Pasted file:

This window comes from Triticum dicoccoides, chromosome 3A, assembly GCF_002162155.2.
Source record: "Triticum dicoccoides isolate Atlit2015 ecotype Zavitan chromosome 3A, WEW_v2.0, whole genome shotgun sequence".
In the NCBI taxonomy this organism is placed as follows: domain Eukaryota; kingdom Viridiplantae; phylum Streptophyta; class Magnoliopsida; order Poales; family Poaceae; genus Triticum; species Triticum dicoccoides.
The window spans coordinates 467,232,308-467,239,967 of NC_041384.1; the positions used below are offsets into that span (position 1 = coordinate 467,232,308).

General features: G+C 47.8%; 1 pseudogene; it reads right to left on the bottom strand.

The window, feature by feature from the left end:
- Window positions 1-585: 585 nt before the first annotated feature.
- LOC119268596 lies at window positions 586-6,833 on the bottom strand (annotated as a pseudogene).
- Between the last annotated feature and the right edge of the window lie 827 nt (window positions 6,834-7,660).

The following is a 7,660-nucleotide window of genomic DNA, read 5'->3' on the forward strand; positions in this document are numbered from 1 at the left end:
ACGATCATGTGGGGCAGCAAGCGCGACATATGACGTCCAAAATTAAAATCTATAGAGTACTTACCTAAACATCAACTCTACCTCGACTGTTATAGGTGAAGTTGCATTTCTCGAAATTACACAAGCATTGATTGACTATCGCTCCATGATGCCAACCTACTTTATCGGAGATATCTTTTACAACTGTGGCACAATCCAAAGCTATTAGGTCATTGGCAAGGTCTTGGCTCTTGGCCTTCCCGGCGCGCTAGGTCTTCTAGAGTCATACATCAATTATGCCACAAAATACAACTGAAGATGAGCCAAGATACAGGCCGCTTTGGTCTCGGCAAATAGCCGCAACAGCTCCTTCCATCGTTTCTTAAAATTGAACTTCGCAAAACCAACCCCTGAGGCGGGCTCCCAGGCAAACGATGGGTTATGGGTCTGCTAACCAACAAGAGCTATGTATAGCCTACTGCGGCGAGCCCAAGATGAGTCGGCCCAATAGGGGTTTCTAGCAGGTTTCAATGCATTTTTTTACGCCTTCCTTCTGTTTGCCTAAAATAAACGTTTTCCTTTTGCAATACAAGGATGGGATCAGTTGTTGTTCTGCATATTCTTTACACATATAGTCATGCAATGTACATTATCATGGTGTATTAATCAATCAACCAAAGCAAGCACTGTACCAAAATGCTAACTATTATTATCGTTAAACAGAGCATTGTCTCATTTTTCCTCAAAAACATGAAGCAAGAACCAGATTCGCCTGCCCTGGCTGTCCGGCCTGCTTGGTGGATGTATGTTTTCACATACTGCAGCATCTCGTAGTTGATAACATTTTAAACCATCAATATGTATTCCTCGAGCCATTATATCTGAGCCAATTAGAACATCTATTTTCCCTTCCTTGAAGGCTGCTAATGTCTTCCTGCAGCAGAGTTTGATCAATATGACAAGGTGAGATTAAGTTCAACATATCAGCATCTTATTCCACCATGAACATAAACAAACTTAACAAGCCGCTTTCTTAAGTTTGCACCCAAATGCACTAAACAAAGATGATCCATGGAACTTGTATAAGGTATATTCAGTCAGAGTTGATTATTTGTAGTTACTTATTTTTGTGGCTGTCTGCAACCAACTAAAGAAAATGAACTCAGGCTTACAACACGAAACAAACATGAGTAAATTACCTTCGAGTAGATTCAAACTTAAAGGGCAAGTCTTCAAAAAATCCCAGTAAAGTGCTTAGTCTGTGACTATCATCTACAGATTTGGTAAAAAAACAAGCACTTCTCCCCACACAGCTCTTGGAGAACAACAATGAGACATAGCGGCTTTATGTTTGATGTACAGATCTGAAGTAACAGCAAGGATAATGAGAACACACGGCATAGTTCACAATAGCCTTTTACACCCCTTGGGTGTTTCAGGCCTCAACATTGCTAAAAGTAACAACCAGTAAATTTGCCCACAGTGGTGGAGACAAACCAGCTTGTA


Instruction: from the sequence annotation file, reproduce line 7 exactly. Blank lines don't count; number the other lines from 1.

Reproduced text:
- Window positions 1-585: 585 nt before the first annotated feature.